Faith and Ethics

Rambam, Ramban, or Ralbag?

In an article for Vayeira, 5773, Rabbi Cherki compares the analysis by the Rambam and the Ramban of the appearance of the angels to Avraham.

Who is Right – Rambam, Ramban, or Ralbag?

A serious dispute brought the Rambam and the Ramban to the same topic in their discussions of this week’s Torah portion. According to the Rambam, the entire story of Avraham welcoming his guests and the promise of the birth of Yitzchak, including the subsequent defense of Sedom and Amora, took place as a Divine vision, without any physical events. His proof is the phrase that opens the entire event, “And G-d appeared to Avraham” [Bereishit 18:1], which indicates a prophetic revelation and serves as a preamble for all that follows. Not only does the Ramban not accept this approach, he argues against it in very strong and unusual terms: “These are things that are contrary to the written word. One is forbidden to listen to them and to believe them.” Why does he feel that a commentary that poses some difficulty can become heretical from the point of view of faith?

Rabbi David Cohen (a disciple of Rav Kook known as the “Nazir,” the Ascetic) explained that the Ramban lived among Christians and was acutely sensitive to the possibility that the Rambam’s explanation could be exploited by them and used against the Jews. They might discover that a prominent Jewish commentator explains that G-d appeared in the form of three men, and use this to justify their doctrine of the Trinity. The Rambam, on the other hand, lived in Moslem surroundings, where this fear did not exist, and he was more involved in combating folk beliefs that viewed spiritual matters in terms of demons and ghosts. This led him to emphasize the abstract significance of Avraham’s encounter with the angels.

It is important to consider the difficulty that the Ramban had with the Rambam’s approach, for we cannot accept an assumption that the Rambam did not see this difficulty. That is, if we postulate that the entire revelation of the angels was merely a prophetic vision, how could the people of Sedom have attempted to harm the angels? Were the people of Sedom able to take part in a prophetic vision?

The answer is that a straightforward reading of the passage implies that the Rambam was right. Look at the verses related to Sedom:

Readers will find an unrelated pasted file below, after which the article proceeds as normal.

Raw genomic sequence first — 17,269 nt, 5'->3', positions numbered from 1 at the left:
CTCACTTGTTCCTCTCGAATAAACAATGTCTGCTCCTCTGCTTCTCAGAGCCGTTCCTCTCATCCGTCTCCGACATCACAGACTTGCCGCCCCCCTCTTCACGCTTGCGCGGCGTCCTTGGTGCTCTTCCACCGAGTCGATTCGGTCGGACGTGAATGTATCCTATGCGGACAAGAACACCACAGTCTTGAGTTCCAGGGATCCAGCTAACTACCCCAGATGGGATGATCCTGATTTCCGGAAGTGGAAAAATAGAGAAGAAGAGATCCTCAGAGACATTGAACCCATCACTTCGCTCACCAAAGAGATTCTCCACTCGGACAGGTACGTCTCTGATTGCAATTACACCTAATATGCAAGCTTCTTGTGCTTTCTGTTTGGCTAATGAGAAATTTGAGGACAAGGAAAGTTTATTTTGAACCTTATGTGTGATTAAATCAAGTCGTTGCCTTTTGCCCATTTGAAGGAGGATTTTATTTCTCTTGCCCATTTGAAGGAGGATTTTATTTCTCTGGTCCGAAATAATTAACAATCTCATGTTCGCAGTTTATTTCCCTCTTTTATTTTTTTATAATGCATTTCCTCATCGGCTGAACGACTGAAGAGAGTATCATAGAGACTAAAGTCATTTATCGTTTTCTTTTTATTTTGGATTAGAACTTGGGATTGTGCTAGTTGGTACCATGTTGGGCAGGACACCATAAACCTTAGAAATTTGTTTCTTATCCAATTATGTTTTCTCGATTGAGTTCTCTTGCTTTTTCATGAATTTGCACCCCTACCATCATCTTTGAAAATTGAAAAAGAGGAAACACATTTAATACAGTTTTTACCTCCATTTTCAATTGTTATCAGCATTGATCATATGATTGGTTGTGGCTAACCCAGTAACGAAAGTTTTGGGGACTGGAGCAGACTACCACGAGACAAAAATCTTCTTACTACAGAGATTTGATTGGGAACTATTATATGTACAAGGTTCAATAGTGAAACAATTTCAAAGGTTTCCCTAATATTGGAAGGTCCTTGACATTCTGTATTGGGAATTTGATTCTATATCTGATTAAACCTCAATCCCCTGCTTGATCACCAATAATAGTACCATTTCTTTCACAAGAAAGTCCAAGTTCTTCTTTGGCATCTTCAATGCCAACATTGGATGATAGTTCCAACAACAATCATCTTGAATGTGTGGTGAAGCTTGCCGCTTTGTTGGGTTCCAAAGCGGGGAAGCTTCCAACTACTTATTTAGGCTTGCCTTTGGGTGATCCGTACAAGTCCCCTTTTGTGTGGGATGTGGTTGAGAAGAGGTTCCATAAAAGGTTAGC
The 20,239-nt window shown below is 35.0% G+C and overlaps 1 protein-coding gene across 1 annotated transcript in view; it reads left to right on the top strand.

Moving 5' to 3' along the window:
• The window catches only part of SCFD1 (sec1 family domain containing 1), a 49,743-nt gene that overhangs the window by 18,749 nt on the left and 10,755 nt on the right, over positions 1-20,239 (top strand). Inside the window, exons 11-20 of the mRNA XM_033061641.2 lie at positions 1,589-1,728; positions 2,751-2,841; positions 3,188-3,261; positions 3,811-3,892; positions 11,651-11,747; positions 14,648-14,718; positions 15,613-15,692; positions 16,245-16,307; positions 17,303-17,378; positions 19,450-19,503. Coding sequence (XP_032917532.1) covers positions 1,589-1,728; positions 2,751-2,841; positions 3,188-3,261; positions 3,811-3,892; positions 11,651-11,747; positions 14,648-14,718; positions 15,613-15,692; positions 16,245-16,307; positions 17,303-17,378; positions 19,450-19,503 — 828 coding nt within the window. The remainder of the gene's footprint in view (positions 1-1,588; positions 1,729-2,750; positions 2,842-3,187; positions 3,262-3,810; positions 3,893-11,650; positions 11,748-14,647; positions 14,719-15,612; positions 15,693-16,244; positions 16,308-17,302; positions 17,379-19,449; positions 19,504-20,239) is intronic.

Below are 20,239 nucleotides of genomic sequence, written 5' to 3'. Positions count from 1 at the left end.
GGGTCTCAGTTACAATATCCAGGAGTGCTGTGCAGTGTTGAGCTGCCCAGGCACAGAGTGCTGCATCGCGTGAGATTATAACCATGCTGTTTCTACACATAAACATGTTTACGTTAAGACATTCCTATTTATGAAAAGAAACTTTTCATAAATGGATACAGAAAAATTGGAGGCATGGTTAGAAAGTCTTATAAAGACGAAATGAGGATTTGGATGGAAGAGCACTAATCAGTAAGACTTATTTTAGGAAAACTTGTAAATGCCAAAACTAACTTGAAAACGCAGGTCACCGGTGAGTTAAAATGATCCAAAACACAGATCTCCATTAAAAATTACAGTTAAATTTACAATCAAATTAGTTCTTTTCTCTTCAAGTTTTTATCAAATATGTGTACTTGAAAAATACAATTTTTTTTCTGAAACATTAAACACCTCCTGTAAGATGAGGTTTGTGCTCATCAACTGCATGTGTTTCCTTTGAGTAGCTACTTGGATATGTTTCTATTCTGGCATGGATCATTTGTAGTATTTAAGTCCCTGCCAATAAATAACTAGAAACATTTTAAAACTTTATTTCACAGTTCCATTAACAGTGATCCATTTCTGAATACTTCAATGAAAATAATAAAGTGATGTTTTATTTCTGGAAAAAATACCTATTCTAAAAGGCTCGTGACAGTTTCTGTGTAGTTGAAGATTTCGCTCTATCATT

“And G-d rained down on Sedom and on Amora sulfur and fire, from G-d, from heaven. And He overturned these cities, and the entire square, and all the dwellers of the cities, and the plants of the earth. And his wife looked in back of him, and she became a pillar of salt. And Avraham woke up early in the morning.” [Bereishit 19:24-27].

This is indeed a surprising end! It would seem that the entire events of overturning Sedom, the visit of the angels, and saving Lot, took place in a prophetic dream by Avraham, at the same time as the cities were physically destroyed. Based on this, we can better understand the Rambam’s approach. The vision of the descent of the angels into Sedom can now be seen as an attempt by G-d to allow Avraham to participate in the decree against Sedom, when in his dream he saw how the people there would have treated the angels if they had in fact physically come to the city.

We must also add a note about the remarkable approach to this story by Ralbag. In his opinion, on principle no miracle can take place without the participation of a human prophet. He therefore explains that the three men who came to Avraham were men – that is, prophets. They came to tell the news about Sarah’s pregnancy and the judgment against the people of Sedom. These men were called “angels” as a proper sign of respect for the heavenly prophets of G-d.

Source: “AS SHABBAT APPROACHES” – a biweekly column in Shabbat B’Shabbato, Vayeira 5773, Volume 1447. (Zomet Institute) See:

Rabbi Oury Cherki

Rav Oury Cherki was born in Algeria in 1959 and grew up in France, and he made Aliyah in 1972. He studied at Merkaz Harav Yeshiva, which was founded by Rav Avraham Yitzchak Kook. He performed his military service in the artillery branch of the IDF. He studied with Rav Tzvi Yehuda Kook, Rav Yehuda Leon Ashkenazi (Manitou), Rav Shlomo Binyamin and Achlag. Rav Cherki heads the Israeli department of Machon Meir, and he is the Director of Brit Olam - the Noahide World Center. He teaches in many places throughout Israel. Rav Cherki is the spiritual leader of the "Beth Yehuda" community in Kiryat Moshe (Jerusalem). He has written many books on Jewish thought and philosophy.

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